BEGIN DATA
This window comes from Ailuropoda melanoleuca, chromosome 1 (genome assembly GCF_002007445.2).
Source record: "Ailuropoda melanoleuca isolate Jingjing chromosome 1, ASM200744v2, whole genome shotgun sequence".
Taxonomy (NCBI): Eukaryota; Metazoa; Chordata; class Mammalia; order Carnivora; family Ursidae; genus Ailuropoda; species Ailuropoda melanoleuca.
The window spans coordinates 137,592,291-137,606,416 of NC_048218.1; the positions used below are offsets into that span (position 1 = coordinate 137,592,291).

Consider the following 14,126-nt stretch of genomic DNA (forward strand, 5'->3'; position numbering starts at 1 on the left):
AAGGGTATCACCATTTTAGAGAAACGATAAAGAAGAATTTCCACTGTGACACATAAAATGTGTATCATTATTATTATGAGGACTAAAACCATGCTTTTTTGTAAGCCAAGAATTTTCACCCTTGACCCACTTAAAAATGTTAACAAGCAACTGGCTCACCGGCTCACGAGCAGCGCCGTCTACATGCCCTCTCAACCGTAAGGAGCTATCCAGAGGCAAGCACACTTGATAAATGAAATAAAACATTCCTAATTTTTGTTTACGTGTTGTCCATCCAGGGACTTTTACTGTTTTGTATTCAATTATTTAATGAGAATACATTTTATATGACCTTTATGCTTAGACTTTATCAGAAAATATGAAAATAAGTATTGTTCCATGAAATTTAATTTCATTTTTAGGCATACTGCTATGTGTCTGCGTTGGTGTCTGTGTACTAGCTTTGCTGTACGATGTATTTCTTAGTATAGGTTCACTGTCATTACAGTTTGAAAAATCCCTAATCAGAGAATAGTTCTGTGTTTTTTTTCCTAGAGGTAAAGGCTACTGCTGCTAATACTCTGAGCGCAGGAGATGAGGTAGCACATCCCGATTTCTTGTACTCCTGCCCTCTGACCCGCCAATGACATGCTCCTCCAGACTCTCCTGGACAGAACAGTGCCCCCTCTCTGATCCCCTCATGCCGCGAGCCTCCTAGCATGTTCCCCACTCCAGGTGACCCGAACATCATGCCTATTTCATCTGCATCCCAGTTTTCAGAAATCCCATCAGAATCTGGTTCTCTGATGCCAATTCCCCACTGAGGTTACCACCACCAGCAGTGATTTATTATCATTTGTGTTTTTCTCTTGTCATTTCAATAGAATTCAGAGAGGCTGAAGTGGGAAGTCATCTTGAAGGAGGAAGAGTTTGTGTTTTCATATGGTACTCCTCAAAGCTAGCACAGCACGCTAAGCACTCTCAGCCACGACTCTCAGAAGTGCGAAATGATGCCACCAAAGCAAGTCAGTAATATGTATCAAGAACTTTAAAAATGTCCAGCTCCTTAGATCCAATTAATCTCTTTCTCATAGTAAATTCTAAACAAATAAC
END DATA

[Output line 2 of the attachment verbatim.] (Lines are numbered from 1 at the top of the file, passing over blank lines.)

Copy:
Source record: "Ailuropoda melanoleuca isolate Jingjing chromosome 1, ASM200744v2, whole genome shotgun sequence".